It is an oft-cited fact that 95% of London’s roads are not with the City Hall/TfL’s control and it is therefore transparent that London’s Boroughs have an equal responsibility to make cycling safe and enjoyable for all. In the case of the CLG, the boroughs involved will be held to account by Londoners in the same way as the Mayor for the level of political will and ambition they show.

It is therefore hugely encouraging that the boroughs are working in partnership with each other and City Hall to create the CLG; it hasn’t always been obvious in the past that such partnership would have been welcomed by many parties and this a very good start. But it is clear that there is much more that some boroughs can and should do (and in this regard it is very disappointing that LB Tower Hamlets is not present at the table).

The concerns – at times objections - of local residents must of course be taken seriously, but at the same time no progress is ever challenge-free. Those boroughs which are currently withholding approval for CLG plans at critical locations must look to the bigger and wider picture, engage their residents, and if necessary take some political risks in support of the project – after all, the CLG will ultimately be hugely good for the quality of life for everyone in central London.

To this we can add the Royal Parks whose co-operation will be essential if the CLG is not to be blighted by major discontinuities within an otherwise high quality network. The Royal Parks appear to be similarly withholding consent at certain locations, apparently because of unfounded concerns about pedestrian safety and comfort.

LCC therefore calls on all the boroughs concerned and the Royal Parks to ensure that they do not block progress at key nodes and links within the CLG. The same leadership qualities are expected of them as of City Hall, and large numbers of Londoners will similarly back them too when they make hard choices to support cycling.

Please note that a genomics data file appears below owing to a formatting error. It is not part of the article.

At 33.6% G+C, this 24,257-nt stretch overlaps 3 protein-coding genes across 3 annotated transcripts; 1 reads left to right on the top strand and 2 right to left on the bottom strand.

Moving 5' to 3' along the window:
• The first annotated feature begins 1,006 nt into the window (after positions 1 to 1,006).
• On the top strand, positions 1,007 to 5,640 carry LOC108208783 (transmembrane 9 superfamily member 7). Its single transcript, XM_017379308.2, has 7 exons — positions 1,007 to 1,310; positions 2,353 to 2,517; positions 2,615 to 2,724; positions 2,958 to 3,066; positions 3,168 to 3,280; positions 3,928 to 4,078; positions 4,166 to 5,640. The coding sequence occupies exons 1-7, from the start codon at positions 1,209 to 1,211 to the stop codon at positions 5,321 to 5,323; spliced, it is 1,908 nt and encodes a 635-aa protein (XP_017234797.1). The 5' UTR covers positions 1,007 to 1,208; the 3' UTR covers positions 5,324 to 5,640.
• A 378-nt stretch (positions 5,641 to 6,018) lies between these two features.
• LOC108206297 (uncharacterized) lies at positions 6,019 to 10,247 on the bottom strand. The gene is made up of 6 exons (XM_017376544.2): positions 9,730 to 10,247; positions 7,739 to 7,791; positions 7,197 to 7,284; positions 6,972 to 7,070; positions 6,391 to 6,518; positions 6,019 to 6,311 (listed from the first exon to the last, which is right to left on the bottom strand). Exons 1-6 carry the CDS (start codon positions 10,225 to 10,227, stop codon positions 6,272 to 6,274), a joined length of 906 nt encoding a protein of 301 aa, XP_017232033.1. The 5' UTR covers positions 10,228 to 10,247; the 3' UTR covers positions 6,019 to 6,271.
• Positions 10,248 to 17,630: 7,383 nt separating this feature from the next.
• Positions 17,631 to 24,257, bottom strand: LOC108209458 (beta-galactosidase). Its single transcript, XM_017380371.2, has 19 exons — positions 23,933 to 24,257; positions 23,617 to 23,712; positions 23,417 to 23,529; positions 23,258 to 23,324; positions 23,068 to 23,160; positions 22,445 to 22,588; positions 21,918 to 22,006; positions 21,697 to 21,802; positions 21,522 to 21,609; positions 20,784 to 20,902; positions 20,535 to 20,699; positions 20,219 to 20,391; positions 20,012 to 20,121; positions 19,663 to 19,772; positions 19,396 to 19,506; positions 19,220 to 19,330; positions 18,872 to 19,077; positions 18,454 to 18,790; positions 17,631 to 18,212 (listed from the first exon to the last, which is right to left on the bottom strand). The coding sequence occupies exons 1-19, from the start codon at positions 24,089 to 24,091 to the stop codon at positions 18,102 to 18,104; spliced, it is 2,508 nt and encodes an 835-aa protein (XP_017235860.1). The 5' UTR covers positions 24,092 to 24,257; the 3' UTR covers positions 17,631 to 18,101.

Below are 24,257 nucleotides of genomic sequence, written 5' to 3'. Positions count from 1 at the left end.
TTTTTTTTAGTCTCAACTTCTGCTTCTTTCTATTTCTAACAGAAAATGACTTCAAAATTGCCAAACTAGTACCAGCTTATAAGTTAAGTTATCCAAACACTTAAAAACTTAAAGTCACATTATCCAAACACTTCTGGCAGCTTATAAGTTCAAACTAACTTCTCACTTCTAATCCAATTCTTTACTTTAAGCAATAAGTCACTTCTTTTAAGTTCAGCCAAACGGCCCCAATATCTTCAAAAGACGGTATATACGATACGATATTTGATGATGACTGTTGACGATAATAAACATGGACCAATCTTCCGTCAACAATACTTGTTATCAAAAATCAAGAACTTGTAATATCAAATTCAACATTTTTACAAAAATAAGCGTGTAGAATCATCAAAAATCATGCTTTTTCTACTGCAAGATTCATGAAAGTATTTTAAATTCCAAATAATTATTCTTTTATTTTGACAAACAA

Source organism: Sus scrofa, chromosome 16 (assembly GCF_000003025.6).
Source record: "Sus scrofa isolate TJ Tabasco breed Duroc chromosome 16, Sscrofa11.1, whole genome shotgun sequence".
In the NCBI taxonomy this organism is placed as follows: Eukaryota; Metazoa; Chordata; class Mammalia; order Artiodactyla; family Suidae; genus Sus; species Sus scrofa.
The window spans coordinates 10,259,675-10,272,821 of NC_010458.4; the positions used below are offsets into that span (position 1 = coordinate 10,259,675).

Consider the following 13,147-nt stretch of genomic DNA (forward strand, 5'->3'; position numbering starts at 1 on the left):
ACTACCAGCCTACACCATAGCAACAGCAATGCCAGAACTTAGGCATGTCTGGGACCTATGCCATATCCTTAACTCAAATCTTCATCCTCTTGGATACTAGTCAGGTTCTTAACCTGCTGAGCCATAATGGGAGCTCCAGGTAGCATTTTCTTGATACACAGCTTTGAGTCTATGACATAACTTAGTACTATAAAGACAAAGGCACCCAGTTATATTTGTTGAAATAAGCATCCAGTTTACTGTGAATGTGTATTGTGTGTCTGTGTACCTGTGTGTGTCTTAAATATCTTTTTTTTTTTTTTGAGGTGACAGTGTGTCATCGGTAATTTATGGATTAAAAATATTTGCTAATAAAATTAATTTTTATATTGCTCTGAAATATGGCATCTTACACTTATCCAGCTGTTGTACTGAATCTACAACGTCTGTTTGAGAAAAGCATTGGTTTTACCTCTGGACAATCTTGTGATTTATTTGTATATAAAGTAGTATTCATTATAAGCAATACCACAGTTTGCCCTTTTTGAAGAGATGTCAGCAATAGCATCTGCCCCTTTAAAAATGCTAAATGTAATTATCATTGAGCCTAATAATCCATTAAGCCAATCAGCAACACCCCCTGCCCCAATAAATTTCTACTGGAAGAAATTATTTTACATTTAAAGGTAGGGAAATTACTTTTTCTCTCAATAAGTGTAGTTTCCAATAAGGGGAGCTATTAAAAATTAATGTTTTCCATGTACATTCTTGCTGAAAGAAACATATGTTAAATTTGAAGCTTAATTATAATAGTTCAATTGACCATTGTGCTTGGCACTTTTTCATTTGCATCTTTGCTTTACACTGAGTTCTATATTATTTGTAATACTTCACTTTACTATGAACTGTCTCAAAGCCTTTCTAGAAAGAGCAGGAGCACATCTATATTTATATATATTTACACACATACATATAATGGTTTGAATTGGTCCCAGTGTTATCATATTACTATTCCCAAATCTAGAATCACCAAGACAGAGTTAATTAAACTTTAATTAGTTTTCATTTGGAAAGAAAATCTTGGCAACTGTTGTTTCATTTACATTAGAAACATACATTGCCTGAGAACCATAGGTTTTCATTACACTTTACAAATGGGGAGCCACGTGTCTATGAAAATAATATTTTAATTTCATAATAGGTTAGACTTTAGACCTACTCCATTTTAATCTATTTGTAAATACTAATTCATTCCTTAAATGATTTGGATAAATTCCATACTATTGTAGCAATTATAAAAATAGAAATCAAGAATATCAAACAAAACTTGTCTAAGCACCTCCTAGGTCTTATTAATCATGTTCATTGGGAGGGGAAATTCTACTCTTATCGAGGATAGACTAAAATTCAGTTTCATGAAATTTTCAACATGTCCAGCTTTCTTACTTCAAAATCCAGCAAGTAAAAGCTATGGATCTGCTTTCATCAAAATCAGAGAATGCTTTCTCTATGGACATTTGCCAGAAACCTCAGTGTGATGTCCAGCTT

It is vitally important that by the time Mayor Boris Johnson comes to the end of his current term of office in 2016, the unprecedented funding allocated in his Vision for Cycling for flagship programmes such as the CLG is spent, and spent well.

The CLG must by that time offer high quality infrastructure and facilitation for cycling that is being used and valued by the swelling number of Londoners and visitors to our city who cycle in central London, or who wish to do so but are deterred by the dangers they face.

The Mayor will undoubtedly want to be remembered not just for having a Vision for Cycling, but for delivering it. Improving the current CLG plans as LCC has described will be a quintessential part of this delivery. The boroughs and Royal Parks must also recognise the public support that exists for a high quality CLG, and do more to play their full role in achieving it.

Ashok Sinha
Chief Executive
London Cycling Campaign

more GRID details here

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Replies

"The Central London Grid [was] originally conceived by the London Cycling Campaign in 2009 ..."

 

It doesn't matter how many times this is said: it is simply not true.

 

Appologies, but where is the link to the final course network map submitted to TfL, the document notes:   “See accompanying map of the LCC proposed course network routes [LCC Grid Proposal 2014.jpg]”?

Tom, 

the current concept of a cycle route grid consisting of a two way network of filtered routes on minor roads in the Central London area was proposed to TfL by LCC in 2009 as part of the support measures needed to help launch the cycle hire scheme. At that time we named it the Central London Cycle Grid.

There have been dozens of other plans for providing better cycle and pedestrian networks in Central London going back many years. Some of these may well have been called a grid. One claim is that Sir Christopher Wren first proposed a grid network of streets in London in about  1667.

 

D-b-f,

There is a map of our current choice of grid routes on this  page: http://lcc.org.uk/articles/get-your-borough-behind-the-central-london-grid-to-change-cycling-in-london and a slightly larger image here: http://lcc.org.uk/uploads/6734

"If you wish to strengthen a lie, mix a little truth in with it."

 

You did not "originally conceive" a central London bike grid. I stand by what I said.